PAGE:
Telco cloud services might still be in their embryonic days, but there is plenty of attention from the Silicon Valley internet giants as Google inks a deal with Telefonica.
As part of the new agreement, Google Cloud will open a new cloud region in Spain that will make use of Telefonica’s Madrid region infrastructure, while jointly creating 5G mobile edge computing services and products with the telco.
“The unusual situation that we have had to live in, marked by the confinement of the world’s population and the exponential increase in remote work and online education and entertainment, has highlighted the key role that connectivity and digitalization play in society to create a more inclusive and sustainable future,” said José María Álvarez-Pallete, CEO of Telefónica.
“Through our alliance with Google Cloud, we want to fulfil our social commitment and foster the recovery of the economy by helping companies, the public administration and all types of organizations not only to recover the ground lost by the crisis as well as accelerate their digital transformation and strengthen themselves for the future.”
How many of companies will maintain today’s working dynamics once the COVID-19 pandemic abates remains to be seen, however, Google clearly sees value in partnering with telcos to enhance its cloud computing footprint.
Aside from this partnership with Telefonica, Google Cloud is also working with Telecom Italia in Italy, where it plans to open another cloud region, T-Systems in Germany and it is also developing edge compute services with AT&T in the US.
Google is of course not alone in targeting the telco cloud world for additional revenues. Microsoft has acquired NFV-specialists Affirmed Networks and Metaswitch, while Amazon Web Services (AWS) have also been making the right noises. You get the impression Google Cloud and Microsoft has gotten a jump on AWS in this space for the moment, but the Amazon business unit is the cloud market leader and could turn momentum around quickly.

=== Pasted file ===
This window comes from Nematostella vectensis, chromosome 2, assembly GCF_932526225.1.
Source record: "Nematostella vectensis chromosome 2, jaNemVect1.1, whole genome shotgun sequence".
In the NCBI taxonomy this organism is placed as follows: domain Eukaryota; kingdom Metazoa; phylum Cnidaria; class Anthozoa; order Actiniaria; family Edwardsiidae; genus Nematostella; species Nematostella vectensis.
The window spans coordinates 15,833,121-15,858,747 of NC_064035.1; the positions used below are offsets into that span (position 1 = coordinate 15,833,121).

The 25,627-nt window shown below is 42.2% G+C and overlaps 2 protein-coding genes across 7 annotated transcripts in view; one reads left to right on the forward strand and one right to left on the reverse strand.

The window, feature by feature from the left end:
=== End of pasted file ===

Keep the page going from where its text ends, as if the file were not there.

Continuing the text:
Google looks like the most aggressive of the internet giants in this space currently, and considering success, we would expect the team to up the ante soon enough.
Although the Google business has largely been steady through the coronavirus pandemic, there have been dents. Hiring has been frozen, while the latest financial results demonstrated some weakness in the advertising market. Most importantly, however, its diversification efforts have allowed it to continue growth and expansion.
Top of the list of diversification successes has to be the Cloud business unit. The latest quarterly results saw revenues increase to $2.777 billion, a 52% year-on-year increase, and while it does not command the same market share as its rivals, it is a worthy inclusion on the podium.
The telco cloud segment presents an opportunity for all the internet giants to expand cloud revenues, but as it is still early days, Google could create a leadership position with the right partnerships. This could erode the gap between itself and the top two cloud players.
It does seem to be following a strategy of exclusive partnerships in each market, and it will be interesting to see who discussions are taking place within regions such as the UK, France and the Netherlands.
The risk for the telcos is somewhat of double-edged sword. Yes, the assistance of the internet giants could lead to greater revenues, but telcos could be relegated to the role of connectivity partner. Some telcos might be happy with a commoditised role in the partnership, but others would not see the value.